The State of World Fisheries and Aquaculture 2018 highlights the critical importance of fisheries and aquaculture for the food, nutrition and employment of millions of people, many of whom struggle to maintain reasonable livelihoods. Total fish production in 2016 reached an all-time high of 171 million tonnes, of which 88 percent was utilized for direct human consumption, thanks to relatively stable capture fisheries production, reduced wastage and continued aquaculture growth. This production resulted in a record-high per capita consumption of 20.3 kg in 2016. Since 1961 the annual global growth in fish consumption has been twice as high as population growth, demonstrating that the fisheries sector is crucial in meeting FAO's goal of a world without hunger and malnutrition. While annual growth of aquaculture has declined in recent years, significant double-digit growth is still recorded in some countries, particularly in Africa and Asia. The sector's contribution to economic growth and the fight against poverty is growing. Strengthened demand and higher prices increased the value of global fish exports in 2017 to USD 152 billion, 54 percent originating from developing countries.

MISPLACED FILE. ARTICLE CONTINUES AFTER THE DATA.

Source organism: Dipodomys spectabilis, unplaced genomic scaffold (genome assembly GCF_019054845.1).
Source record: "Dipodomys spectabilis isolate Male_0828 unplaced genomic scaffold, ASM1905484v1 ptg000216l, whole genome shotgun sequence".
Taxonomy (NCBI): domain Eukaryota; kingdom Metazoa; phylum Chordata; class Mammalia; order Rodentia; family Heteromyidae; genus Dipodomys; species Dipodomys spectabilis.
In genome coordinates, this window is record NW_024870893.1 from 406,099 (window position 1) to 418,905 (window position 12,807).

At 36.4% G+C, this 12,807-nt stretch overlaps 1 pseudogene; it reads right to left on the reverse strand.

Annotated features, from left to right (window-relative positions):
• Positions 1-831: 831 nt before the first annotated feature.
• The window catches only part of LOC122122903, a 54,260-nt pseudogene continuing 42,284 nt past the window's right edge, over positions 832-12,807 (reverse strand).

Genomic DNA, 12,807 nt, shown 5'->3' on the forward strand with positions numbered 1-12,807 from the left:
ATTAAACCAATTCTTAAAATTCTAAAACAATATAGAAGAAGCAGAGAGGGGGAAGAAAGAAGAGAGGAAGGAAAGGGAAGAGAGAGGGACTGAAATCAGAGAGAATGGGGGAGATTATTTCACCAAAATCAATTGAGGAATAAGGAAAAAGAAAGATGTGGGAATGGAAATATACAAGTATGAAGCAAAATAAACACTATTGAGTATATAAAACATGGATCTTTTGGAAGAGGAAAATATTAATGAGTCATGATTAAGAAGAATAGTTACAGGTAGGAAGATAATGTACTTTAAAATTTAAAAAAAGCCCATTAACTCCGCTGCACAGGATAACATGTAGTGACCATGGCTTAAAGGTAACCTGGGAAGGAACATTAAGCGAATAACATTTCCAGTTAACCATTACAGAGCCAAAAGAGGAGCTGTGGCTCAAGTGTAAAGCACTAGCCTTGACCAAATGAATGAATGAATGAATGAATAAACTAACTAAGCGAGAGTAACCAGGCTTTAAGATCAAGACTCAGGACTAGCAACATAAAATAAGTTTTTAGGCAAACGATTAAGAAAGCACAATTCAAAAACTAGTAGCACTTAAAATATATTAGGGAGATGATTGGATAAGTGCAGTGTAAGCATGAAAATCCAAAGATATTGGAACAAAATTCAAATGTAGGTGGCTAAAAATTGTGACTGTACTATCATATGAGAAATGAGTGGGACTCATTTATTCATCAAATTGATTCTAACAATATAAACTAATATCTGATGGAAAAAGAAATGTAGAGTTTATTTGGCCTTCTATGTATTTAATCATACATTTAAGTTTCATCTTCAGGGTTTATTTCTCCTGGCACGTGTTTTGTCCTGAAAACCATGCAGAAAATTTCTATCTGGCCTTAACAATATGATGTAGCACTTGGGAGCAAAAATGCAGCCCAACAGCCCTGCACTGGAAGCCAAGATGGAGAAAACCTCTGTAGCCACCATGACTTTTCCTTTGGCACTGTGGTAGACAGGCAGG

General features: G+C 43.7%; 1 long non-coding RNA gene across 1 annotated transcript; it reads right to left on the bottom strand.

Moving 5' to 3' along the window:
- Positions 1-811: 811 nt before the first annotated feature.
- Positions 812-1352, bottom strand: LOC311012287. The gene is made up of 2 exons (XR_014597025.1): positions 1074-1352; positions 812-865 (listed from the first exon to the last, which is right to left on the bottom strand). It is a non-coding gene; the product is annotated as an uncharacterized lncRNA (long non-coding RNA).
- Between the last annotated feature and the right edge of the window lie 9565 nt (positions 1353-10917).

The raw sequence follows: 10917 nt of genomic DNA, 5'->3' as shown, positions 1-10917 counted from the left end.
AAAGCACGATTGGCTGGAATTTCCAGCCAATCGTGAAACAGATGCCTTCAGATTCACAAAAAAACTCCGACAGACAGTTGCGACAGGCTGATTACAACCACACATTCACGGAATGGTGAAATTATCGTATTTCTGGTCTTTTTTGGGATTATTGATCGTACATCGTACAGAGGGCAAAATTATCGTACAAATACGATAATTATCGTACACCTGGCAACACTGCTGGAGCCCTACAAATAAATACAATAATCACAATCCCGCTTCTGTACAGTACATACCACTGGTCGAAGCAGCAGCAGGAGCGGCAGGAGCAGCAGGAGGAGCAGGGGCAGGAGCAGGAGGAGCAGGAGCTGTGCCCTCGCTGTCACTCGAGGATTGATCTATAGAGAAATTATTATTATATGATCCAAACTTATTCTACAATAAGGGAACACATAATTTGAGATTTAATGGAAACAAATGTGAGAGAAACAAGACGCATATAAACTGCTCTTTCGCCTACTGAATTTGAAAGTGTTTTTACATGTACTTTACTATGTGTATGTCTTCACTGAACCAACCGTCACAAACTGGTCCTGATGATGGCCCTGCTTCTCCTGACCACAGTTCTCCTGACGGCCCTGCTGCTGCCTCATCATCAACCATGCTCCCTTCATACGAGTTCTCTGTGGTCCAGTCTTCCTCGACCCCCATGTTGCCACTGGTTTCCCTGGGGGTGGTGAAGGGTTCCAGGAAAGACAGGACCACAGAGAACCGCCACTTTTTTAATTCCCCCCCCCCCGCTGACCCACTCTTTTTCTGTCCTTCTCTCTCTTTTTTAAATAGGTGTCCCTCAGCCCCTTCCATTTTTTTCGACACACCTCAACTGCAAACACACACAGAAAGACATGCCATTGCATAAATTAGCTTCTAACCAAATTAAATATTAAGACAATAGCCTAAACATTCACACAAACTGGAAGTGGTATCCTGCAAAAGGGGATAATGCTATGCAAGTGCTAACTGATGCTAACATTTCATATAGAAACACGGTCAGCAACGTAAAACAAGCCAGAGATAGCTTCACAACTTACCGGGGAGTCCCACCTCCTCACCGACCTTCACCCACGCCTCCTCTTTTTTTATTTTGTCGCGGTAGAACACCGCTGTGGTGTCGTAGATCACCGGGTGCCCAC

The State of World Fisheries and Aquaculture 2018
by Jacqueline Alder; John Ryder; Kim Friedman; Malcolm Beveridge; Manuel Barange; Marc Taconet; Matthew Camilleri; Nicole Franz; Pedro Barros; Piero Mannini; Rebecca Metzner; Stefania Vannuccini; Tarûb Bahri; Uwe Barg; Yimin Ye
Jan 1, 2018